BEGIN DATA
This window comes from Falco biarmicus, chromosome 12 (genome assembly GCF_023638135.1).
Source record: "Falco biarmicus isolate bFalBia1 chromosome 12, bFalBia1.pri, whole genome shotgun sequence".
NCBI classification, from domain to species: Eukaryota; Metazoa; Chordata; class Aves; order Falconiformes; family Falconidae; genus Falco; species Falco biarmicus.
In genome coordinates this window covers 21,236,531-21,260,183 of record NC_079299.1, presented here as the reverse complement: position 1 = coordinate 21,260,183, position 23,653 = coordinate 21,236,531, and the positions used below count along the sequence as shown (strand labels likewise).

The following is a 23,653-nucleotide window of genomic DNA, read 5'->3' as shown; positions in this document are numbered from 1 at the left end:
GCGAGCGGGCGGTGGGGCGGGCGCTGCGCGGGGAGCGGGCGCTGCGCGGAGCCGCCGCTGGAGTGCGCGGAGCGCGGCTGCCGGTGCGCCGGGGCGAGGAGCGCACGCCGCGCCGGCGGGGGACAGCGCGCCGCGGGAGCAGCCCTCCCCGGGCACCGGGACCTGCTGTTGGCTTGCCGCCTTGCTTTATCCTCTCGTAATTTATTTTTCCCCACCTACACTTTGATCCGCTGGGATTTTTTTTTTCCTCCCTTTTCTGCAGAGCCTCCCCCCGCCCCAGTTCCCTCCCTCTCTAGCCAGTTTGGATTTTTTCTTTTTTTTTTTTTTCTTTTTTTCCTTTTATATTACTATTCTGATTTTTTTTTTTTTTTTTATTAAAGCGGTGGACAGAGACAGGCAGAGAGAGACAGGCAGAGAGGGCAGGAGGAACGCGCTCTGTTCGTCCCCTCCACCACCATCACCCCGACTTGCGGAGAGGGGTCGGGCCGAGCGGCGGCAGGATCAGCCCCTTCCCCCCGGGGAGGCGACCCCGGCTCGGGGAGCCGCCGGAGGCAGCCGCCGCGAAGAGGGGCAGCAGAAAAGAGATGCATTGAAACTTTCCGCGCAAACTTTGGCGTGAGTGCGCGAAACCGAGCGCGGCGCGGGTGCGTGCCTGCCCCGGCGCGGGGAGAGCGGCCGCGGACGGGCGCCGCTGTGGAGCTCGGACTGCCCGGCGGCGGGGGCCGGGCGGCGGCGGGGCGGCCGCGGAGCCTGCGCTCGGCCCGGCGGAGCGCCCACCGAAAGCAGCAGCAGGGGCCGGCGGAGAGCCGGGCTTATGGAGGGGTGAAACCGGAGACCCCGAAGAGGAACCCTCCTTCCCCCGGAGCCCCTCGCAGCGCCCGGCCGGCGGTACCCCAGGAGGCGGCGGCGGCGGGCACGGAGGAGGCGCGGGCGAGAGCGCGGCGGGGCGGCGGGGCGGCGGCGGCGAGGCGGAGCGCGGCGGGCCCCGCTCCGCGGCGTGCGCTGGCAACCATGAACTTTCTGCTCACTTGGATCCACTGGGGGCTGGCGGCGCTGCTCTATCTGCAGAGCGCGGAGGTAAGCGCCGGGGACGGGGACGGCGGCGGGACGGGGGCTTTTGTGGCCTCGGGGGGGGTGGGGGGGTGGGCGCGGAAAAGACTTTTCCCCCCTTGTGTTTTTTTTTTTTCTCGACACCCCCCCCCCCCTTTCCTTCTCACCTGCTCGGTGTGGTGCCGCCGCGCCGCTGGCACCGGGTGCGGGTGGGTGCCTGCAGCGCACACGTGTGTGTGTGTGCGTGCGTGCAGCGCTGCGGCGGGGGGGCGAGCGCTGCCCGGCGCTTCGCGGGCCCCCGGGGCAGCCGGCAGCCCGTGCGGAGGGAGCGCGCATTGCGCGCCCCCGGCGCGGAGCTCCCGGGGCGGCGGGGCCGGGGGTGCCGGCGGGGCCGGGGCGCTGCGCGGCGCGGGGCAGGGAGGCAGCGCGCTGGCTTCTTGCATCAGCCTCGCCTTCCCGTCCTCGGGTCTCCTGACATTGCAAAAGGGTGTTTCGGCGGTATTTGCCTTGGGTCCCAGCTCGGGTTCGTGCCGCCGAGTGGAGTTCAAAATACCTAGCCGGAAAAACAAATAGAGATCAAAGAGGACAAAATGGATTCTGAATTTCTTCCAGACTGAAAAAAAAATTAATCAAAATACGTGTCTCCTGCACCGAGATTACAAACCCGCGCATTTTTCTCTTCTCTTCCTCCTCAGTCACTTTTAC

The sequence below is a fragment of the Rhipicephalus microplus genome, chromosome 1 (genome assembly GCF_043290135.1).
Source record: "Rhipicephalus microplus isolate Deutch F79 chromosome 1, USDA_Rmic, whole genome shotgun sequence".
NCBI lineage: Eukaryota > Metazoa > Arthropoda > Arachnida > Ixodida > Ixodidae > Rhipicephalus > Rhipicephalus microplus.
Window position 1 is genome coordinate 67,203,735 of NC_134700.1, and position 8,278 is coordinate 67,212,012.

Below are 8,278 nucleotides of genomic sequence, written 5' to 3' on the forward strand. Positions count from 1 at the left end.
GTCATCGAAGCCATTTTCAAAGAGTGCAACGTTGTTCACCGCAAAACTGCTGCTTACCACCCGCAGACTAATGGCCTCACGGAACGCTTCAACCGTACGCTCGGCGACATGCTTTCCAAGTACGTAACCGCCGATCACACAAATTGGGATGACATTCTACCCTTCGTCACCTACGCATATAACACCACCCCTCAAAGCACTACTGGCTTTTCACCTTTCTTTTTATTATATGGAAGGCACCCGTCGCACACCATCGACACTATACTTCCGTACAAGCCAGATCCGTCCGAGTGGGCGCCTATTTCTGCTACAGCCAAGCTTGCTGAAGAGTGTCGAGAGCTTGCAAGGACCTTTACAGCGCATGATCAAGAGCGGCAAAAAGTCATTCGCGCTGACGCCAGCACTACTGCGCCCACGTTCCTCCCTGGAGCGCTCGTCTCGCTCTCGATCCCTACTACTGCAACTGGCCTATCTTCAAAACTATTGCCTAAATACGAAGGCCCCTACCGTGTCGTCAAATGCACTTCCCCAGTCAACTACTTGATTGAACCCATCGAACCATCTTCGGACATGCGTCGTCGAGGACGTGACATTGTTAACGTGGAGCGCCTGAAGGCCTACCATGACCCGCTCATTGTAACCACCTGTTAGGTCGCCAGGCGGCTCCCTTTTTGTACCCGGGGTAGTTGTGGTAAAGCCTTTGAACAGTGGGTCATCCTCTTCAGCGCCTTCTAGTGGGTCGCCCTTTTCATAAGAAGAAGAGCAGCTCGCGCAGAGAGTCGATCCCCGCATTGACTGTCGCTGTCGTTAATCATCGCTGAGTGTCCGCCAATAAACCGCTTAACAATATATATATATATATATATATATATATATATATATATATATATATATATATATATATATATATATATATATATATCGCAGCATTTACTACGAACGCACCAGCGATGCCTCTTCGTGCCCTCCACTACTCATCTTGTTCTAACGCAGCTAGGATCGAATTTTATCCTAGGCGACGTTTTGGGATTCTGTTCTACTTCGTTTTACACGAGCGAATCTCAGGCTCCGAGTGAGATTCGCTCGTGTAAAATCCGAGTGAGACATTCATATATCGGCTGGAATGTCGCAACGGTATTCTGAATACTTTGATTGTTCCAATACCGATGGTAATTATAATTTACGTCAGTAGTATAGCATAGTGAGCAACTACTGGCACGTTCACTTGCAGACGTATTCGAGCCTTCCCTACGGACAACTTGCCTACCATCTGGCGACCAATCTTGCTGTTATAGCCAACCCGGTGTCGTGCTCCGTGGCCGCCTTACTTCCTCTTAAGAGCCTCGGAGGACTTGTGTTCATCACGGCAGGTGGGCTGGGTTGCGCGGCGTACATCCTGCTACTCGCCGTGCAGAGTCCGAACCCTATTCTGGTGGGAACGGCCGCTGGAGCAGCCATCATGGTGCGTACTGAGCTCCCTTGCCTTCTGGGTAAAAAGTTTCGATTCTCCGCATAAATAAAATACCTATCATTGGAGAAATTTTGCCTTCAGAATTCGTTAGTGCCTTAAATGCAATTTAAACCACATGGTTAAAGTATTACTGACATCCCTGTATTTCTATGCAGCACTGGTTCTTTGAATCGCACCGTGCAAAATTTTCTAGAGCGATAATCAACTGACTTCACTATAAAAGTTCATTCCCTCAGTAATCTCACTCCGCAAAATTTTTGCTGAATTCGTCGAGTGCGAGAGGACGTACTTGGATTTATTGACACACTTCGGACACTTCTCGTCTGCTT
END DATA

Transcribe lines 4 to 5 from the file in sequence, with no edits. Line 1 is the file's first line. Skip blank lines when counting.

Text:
In genome coordinates this window covers 21,236,531-21,260,183 of record NC_079299.1, presented here as the reverse complement: position 1 = coordinate 21,260,183, position 23,653 = coordinate 21,236,531, and the positions used below count along the sequence as shown (strand labels likewise).

The following is a 23,653-nucleotide window of genomic DNA, read 5'->3' as shown; positions in this document are numbered from 1 at the left end: